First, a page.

Made Tangkas Harta Wiguna: A child prepares to become ‘dalang’
Twelve-year-old Made Tangkas Harta Wiguna sings in Sanskrit, as he skillfully manipulates two leather puppets whose shadows are projected onto a white screen. Two sets of gender gamelan gongs play shimmering melodies to accompany him. A prompter sits behind him whispering words of dialogue when memory fails, but Made knows most of the story he is performing by heart. The puppets are enacting the story of Guru Daksina, adapted from an episode in the Hindu classic Mahabharata. It is a rehearsal for a presentation that will take place on July 1, when Made represents the region of Badung in the Bali Arts Festival competition for Dalang Cilik, or Child Puppet Masters.
Made, who attends elementary school in Dalung, has only been studying the art of shadow puppetry for one month, but he already has several years of experience performing in traditional Balinese Arja operas, where he has played the demanding role of the clown servant Wijil. This background in singing, dance and improvisation has prepared him well for the demanding role of dalang (shadow puppet master), which requires that he sing and speak the parts of all the characters in each play, which often number over a dozen.
Even though Made sits cross-legged throughout the shadow play, his dance training is invaluable, because each puppet’s movements require him to employ complex rhythmic dynamics that link their gestures to the music, the dialogue and to each other. The characters of Twalen and Merdah, for instance, are a father and son team who tell jokes at the same time that they transmit the ethical principles embedded into every story. Like all fathers and sons, their actions are sometimes coordinated harmoniously, but at other times Made has to show the pair moving in opposition to one another.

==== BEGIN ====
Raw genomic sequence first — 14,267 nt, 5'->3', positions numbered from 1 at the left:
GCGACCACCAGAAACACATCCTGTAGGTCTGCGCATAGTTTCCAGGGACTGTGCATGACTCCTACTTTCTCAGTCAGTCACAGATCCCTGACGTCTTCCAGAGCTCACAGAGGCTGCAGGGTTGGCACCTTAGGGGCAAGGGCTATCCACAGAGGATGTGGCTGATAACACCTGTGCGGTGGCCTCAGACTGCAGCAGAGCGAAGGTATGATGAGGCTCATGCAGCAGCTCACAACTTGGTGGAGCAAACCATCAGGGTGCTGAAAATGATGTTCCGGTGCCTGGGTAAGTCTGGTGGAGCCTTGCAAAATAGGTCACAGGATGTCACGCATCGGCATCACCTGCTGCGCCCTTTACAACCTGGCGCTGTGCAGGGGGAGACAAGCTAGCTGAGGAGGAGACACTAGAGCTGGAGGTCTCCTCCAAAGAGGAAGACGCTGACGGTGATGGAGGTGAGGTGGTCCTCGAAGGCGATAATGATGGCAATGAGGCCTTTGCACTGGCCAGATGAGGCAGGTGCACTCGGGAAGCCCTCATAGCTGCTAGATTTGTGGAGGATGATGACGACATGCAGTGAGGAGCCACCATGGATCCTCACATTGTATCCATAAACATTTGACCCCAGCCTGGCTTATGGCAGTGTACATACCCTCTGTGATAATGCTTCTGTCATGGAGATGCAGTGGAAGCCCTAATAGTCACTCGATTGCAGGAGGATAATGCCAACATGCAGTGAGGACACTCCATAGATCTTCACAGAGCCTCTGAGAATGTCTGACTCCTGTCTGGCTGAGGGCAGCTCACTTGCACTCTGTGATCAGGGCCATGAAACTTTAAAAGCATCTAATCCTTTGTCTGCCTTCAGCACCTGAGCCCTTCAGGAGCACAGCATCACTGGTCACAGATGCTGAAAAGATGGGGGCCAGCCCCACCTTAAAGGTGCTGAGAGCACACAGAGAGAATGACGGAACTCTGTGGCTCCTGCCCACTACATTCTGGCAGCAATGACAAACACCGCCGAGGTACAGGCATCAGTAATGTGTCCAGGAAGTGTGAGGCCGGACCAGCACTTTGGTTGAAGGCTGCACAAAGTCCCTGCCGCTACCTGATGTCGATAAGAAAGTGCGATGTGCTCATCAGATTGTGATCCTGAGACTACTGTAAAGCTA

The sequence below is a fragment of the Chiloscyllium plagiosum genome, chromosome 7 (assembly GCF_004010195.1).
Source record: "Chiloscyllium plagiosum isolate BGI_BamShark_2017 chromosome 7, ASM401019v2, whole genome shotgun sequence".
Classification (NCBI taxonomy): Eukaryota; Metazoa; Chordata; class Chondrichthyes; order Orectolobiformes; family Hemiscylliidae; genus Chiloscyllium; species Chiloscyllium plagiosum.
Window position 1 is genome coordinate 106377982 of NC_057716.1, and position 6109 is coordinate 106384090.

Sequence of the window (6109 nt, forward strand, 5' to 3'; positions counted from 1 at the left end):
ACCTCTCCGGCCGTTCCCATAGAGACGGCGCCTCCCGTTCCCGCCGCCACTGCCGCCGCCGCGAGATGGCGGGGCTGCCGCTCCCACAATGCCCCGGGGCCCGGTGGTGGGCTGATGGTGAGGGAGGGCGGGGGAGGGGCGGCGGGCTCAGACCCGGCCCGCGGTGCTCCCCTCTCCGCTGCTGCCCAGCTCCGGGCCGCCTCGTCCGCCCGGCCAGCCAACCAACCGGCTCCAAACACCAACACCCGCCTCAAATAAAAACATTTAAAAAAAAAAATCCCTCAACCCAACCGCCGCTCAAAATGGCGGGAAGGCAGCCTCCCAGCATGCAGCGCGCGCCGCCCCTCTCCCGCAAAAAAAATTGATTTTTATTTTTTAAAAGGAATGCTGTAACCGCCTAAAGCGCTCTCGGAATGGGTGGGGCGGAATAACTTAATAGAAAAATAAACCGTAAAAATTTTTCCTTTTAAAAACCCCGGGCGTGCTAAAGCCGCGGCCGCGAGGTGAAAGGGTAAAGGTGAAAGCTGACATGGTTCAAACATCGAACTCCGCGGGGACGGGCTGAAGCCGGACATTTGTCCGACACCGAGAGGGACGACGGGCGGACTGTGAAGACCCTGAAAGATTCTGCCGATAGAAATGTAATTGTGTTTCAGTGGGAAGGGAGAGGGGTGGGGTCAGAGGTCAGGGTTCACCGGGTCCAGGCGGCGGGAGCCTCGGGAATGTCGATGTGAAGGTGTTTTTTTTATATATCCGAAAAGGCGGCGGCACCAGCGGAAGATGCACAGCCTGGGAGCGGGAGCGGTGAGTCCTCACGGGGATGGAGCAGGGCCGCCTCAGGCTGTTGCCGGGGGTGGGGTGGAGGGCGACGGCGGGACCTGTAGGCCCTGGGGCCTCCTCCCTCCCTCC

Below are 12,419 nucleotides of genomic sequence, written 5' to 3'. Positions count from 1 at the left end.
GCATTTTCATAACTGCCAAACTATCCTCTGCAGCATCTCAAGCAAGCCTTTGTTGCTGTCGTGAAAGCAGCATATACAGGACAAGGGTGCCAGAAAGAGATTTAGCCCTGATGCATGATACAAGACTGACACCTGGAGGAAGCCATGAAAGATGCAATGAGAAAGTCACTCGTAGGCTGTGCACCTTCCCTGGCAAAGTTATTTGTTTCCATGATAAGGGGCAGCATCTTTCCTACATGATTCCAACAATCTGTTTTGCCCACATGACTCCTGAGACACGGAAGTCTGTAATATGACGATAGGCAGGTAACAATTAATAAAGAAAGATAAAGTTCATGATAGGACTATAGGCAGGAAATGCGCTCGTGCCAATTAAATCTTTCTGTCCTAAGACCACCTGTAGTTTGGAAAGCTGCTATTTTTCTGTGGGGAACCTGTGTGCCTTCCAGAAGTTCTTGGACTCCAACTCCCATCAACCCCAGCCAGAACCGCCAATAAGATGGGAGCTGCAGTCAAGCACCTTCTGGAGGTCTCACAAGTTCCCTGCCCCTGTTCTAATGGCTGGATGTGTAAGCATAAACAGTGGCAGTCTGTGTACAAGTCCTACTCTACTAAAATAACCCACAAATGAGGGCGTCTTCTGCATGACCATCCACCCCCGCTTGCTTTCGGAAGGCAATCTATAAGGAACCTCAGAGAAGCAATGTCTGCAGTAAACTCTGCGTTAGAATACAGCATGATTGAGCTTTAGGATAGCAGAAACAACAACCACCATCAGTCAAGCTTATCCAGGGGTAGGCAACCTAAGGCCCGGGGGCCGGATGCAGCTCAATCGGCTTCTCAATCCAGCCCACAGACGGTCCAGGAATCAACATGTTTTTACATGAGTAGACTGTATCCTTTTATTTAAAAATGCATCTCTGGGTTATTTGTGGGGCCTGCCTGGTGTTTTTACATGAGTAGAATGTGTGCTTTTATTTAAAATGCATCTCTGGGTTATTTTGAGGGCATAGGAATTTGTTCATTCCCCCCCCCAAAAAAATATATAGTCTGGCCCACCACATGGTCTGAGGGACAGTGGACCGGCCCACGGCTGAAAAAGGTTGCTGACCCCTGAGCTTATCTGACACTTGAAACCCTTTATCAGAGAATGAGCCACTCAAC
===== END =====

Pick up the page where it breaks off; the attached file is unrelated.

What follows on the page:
In Guru Daksina, the clown servants comment on the actions of the major characters in the story, King Drupada, and his former classmate, Drona, who has become the teacher of the Pandawa brothers, heroes of the Mahabhrata. As children, Drona and Drupada were friends, but when Drupada became king he refused a request for help from the impoverished Drona. Later when Drona’s fortunes improved, he instructed his students, the Pandawa brothers, to conquer King Drupada.
According to Made’s father, Wayan Sudiarta, the moral messages in the puppet play emphasize the importance of respecting one’s commitments to teachers, friends and elders. “I enjoy talking to my son about these issues,” says Sudiarta. “Wayang provides an alternative to other more destructive activities that young people sometimes get caught up in.” When asked why his son chose to study shadow puppetry, Sudiarta replied, “I think the arts are in his genes. Made’s grandfather is the painter Wianta. I am a wood-carver. His great-uncle was a dalang, and so were three or four other members of our family. The arts are in his genes.”
Made’s rehearsal takes place in the courtyard of Gria Suksuk in Sibangkaja, the home of Ida Bagus Mambal, who provides a feast of lawar, duck and sweet rice cakes for all the performers in the wayang ensemble. But before the meal, Made meets with expert artists who have watched his show and offer feedback to help him improve his techniques before the competition. Ketut Kodi, a professor at the Indonesian Institute of the Arts (ISI) in Denpasar, and a master performer of shadow puppetry, gives Made valuable tips on the art of bringing puppets to life. “The king should always be placed lower than the priest,” advises Kodi. “And the position of the puppet’s arms should not be too proud.” Kodi demonstrates each suggestion with precise gestures that recreate the action of the play as if he is holding invisible puppets. Kodi also suggests that Drona address King Drupadi as Wicitra, which was his nickname when he knew him as a child. Every detail is important.
The critique takes place on the Bale Kelod (Southerly Pavilion), the location for all ceremonies regarding the passages of human life from childhood to adulthood to death. Made is experiencing an informal ceremony that will assist him in the passage from apprentice to master shadow puppeteer. Near the pavilion a large bat hangs upside down from a tree branch, spreading its pointy wings, as a caged crow caws loudly. None of this distracts Made from focusing intently on the lessons given by Kodi and the other experts that have watched him perform. Later he is asked what is the most important lesson he hopes to convey to the audiences who watch his performance of Guru Daksina. Made answers simply, “The story is about how important it is to respect one’s teachers and one’s elders.” The father of the child dalang overhears his son’s reply and smiles.